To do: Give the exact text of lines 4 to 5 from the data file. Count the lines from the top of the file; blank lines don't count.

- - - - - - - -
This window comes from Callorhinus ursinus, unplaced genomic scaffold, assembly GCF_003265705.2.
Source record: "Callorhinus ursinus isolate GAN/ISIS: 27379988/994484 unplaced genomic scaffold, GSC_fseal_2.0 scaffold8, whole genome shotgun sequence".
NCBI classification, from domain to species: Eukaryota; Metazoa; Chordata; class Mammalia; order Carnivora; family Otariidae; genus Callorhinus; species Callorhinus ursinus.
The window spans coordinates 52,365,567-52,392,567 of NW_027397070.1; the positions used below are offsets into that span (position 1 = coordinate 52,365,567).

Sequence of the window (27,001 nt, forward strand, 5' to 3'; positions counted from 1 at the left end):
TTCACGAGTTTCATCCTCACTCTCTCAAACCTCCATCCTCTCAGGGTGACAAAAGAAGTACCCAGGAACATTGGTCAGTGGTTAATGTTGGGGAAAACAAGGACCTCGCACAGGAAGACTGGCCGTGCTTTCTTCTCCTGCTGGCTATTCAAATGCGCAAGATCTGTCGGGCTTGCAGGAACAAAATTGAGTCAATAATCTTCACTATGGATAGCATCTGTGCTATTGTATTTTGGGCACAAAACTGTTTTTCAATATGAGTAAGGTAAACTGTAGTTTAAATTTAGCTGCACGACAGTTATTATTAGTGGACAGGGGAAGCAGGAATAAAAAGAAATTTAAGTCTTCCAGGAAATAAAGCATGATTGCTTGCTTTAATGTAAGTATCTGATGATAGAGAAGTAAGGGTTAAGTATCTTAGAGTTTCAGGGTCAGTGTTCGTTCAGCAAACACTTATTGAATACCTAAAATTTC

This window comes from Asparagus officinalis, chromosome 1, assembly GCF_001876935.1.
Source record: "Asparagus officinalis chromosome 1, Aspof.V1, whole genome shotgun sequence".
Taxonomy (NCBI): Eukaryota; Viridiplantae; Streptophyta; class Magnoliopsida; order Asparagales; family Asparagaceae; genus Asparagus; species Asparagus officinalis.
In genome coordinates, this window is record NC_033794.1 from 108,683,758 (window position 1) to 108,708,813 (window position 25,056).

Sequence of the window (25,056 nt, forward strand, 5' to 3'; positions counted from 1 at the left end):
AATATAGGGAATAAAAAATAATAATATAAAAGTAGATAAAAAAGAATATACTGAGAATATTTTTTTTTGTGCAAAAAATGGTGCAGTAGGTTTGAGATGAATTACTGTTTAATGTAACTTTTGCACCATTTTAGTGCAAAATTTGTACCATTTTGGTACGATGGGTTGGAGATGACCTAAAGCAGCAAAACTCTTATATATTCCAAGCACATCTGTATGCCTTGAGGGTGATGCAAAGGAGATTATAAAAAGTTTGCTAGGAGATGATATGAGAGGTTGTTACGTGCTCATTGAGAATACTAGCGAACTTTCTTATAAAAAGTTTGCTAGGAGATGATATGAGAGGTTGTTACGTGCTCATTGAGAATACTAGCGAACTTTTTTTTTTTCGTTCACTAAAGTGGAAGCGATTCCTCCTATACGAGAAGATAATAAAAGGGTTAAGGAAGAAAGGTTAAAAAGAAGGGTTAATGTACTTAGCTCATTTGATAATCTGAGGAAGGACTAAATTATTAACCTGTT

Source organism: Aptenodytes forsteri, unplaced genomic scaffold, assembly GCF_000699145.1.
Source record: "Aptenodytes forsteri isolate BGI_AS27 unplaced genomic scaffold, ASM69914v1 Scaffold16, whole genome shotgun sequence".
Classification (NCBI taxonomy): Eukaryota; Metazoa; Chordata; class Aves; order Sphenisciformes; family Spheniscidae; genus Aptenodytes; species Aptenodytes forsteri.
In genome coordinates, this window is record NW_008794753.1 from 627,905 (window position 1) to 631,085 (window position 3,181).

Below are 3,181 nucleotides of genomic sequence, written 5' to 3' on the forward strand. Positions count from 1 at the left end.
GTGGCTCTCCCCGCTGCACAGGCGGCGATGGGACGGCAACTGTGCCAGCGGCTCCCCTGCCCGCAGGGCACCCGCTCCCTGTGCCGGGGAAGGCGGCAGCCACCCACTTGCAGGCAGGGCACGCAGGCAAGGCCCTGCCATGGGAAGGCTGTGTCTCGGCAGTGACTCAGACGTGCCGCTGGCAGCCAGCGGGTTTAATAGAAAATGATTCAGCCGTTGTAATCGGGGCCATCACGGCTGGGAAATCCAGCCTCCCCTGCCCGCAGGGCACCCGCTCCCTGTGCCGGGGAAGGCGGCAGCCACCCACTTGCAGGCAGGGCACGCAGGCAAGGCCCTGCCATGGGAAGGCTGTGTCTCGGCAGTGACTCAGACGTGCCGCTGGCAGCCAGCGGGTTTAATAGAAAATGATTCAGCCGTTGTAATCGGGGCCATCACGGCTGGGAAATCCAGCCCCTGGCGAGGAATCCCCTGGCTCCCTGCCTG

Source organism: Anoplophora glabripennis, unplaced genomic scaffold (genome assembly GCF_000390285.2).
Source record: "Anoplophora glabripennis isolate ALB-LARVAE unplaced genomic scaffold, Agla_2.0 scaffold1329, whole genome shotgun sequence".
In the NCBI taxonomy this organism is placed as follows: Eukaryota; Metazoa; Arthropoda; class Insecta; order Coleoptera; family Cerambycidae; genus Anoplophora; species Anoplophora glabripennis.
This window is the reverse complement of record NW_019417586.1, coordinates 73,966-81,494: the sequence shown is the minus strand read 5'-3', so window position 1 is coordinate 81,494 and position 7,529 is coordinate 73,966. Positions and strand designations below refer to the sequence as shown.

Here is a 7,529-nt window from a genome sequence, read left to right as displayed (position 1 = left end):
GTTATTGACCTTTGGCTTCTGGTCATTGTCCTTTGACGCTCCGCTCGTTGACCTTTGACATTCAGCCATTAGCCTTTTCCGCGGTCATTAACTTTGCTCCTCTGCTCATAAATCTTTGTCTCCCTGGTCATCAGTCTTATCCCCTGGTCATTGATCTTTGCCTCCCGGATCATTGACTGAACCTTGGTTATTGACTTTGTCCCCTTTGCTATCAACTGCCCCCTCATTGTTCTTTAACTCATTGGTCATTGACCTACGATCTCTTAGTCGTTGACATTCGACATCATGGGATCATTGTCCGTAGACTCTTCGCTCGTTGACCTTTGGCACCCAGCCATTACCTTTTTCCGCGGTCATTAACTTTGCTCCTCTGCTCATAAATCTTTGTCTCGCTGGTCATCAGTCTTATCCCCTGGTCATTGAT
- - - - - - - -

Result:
The window spans coordinates 52,365,567-52,392,567 of NW_027397070.1; the positions used below are offsets into that span (position 1 = coordinate 52,365,567).

Sequence of the window (27,001 nt, forward strand, 5' to 3'; positions counted from 1 at the left end):